LSM: Acoustically the State Theater is not ideal. Some of the best Glimmerglass singers have exquisite but small voices. Will you be able to use them in New York?

PK: We have made acoustical improvements at the State Theater. New side panels have created greater presence in the hall and give the voices greater burnish. When it comes to casting, we'll have to consider each voice individually. We can't use every Glimmerglass singer, but we can use many. We are planning to take Isabelle Kabatu to New York as Cio-Cio San. David Daniels would be fine. Of course Christine Goerke as Iphigénie is no problem.

LSM: This is your first year at City Opera and already you have a subscription series called Director's Choice, largely Glimmerglass productions. Will the Director's Choice option be a permanent feature of City Opera seasons?

PK: I hope so. The Director's Choice is basically the season's new productions and we've been amazed at the response. Our eight new productions are selling out fastest and Xerxes is our biggest seller by far.

LSM: If City Opera starts making money, when can we expect to see an improvement in existing conditions?

PK: I hope that within three years we'll be able to reduce the number of performances, increase rehearsal time for each production and pay better to compensate for the loss of performance income. More new productions could be done in house as well.

LSM: How do you handle the workload of directing both Glimmerglass and the New York City Opera?

PK: I couldn't do it without delegating responsibility. Esther Nelson is the new general director here at Glimmerglass. She does a very good job managing the financial aspect. There is someone at City Opera who effectively does the same thing for me there. John Conklin works in both places as the director of production and we've got good artistic administrators implementing decisions in both places.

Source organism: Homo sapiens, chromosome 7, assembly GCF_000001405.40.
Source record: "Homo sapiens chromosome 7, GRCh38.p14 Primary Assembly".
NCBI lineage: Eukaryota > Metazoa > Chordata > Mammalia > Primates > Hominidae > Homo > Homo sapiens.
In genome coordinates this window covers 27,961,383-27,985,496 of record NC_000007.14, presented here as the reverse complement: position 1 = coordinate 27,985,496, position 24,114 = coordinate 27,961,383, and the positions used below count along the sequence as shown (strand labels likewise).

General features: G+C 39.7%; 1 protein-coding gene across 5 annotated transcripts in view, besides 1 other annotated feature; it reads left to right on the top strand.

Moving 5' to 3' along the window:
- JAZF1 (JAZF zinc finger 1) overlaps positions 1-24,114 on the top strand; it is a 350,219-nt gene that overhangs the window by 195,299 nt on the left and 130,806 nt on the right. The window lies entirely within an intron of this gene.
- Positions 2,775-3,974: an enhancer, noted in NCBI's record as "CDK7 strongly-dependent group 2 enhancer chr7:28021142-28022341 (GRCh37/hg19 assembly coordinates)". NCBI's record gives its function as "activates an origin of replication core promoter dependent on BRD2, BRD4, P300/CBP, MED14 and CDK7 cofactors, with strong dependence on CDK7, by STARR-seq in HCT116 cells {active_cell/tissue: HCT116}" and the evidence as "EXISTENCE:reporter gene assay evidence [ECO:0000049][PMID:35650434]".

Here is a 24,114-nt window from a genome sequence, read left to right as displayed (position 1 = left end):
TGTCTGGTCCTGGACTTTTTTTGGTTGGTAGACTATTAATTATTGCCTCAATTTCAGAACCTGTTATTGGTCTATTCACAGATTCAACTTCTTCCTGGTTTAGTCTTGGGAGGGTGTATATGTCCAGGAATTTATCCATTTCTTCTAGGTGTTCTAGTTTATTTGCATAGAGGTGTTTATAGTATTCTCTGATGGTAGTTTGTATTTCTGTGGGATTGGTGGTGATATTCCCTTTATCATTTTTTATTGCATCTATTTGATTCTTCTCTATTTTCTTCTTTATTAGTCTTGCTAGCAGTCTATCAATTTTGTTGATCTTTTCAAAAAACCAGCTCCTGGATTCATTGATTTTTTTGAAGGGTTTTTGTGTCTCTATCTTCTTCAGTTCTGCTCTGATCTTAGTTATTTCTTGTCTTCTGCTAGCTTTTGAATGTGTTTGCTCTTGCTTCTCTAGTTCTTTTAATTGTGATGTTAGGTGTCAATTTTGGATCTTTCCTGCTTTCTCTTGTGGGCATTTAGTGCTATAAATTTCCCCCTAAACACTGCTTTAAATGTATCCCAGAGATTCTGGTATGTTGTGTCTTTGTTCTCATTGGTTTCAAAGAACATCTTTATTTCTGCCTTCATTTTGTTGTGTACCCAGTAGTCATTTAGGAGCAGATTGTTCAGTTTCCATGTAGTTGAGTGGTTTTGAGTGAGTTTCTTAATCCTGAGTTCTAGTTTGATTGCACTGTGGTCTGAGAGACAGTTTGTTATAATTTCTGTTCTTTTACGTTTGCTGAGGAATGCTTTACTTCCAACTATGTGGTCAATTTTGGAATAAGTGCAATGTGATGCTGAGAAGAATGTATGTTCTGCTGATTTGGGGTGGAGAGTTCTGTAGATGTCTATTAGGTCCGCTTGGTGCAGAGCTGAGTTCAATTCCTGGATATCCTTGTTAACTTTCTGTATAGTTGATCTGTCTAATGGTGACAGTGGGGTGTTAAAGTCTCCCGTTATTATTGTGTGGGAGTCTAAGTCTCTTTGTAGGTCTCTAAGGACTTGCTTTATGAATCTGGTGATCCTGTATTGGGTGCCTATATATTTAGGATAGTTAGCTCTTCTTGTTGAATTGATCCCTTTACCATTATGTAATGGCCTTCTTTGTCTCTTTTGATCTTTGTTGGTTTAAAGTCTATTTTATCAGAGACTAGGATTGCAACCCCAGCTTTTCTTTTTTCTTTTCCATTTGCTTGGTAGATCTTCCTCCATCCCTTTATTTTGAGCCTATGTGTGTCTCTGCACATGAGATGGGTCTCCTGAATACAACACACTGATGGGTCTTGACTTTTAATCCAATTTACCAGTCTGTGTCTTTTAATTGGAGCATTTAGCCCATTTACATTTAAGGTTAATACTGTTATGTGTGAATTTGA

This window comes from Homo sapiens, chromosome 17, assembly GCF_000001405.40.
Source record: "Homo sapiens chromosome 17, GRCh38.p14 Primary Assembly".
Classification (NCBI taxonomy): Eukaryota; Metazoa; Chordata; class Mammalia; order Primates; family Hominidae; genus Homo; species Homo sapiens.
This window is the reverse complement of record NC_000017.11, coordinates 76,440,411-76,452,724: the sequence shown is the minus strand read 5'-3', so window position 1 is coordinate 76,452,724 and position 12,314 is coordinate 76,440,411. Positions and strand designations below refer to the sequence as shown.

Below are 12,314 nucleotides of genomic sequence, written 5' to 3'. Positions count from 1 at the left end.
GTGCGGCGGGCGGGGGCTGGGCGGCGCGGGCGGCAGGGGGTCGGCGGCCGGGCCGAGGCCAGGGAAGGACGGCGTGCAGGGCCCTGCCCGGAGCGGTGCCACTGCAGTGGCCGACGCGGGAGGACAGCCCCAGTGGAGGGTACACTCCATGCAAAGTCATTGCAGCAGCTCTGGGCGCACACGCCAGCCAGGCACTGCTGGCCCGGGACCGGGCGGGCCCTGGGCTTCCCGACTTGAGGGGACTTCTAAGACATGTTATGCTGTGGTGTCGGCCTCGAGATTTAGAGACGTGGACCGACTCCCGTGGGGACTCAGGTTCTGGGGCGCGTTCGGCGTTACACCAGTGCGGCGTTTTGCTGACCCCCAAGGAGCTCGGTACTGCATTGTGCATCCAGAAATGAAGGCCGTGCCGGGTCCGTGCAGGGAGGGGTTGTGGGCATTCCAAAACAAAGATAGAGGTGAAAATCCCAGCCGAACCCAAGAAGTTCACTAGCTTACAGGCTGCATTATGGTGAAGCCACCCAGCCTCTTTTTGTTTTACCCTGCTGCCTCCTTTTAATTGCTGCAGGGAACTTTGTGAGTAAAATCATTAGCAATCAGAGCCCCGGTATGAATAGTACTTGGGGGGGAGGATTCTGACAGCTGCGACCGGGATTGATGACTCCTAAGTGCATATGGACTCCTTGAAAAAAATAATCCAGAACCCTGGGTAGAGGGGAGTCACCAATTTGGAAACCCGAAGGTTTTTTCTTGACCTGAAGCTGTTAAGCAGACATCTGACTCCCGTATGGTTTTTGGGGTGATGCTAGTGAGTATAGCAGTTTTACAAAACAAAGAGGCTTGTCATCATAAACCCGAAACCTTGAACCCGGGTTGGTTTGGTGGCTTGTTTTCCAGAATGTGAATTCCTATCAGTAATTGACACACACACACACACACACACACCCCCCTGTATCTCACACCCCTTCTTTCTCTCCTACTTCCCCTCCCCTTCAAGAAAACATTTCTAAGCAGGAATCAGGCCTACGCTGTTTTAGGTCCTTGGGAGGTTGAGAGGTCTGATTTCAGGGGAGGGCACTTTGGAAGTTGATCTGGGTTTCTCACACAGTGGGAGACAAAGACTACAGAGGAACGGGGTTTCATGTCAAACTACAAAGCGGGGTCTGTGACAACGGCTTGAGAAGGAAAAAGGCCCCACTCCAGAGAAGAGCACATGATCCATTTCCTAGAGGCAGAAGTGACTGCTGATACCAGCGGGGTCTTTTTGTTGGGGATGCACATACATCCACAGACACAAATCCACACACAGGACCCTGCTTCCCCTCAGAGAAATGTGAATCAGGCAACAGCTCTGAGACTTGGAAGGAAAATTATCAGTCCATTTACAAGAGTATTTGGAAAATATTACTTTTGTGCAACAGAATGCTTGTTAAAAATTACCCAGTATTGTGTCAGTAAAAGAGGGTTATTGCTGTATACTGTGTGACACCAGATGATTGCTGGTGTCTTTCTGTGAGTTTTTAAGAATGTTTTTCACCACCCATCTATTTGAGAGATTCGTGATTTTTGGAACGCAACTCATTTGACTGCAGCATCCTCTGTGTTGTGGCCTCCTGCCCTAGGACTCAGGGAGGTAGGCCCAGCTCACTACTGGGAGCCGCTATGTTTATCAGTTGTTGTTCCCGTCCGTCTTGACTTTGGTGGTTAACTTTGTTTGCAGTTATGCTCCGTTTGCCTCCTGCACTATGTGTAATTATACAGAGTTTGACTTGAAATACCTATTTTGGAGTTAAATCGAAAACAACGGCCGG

LSM: Do Glimmerglass and City Opera have any plans for cycles based on composers or styles?

PK: Not really, though we will continue to stage Gluck and Handel. We all have favourite composers we want to do more of - Britten, for instance. Glimmerglass will do Peter Grimes in 1999. Richard Strauss is wonderful but hard to do at Glimmerglass because he often requires a large orchestra. We did Intermezzo, we could do Daphne, but the Schweigsame Frau orchestra is too large. Capriccio would be wonderful for Glimmerglass but the Met has a big new Capriccio, which means the City Opera can't do it, which means Glimmerglass can't do it.

LSM: What about Wagner? The Flying Dutchman could be wonderful at Glimmerglass.

PK: Dutchman could be done. The orchestra would have to be modified but it is not impossible. Early Wagner would be a curiosity though some of it is of dubious musical and theatrical interest.

LSM: Does Glimmerglass's relationship with the City Opera preclude other companies from renting Glimmerglass productions?

PK: Not entirely but it would have to be worked out. If anyone wanted to rent a set, we would try to work it out so that Glimmerglass might benefit from the income. It's just a matter of dates. Sets would be available after a couple of weeks of refurbishing.

LSM: No danger that New York will lure you away from Glimmerglass?

PK: Oh no, I love it here. I'll be staying as long a they'll have me.

(c) La Scena Musicale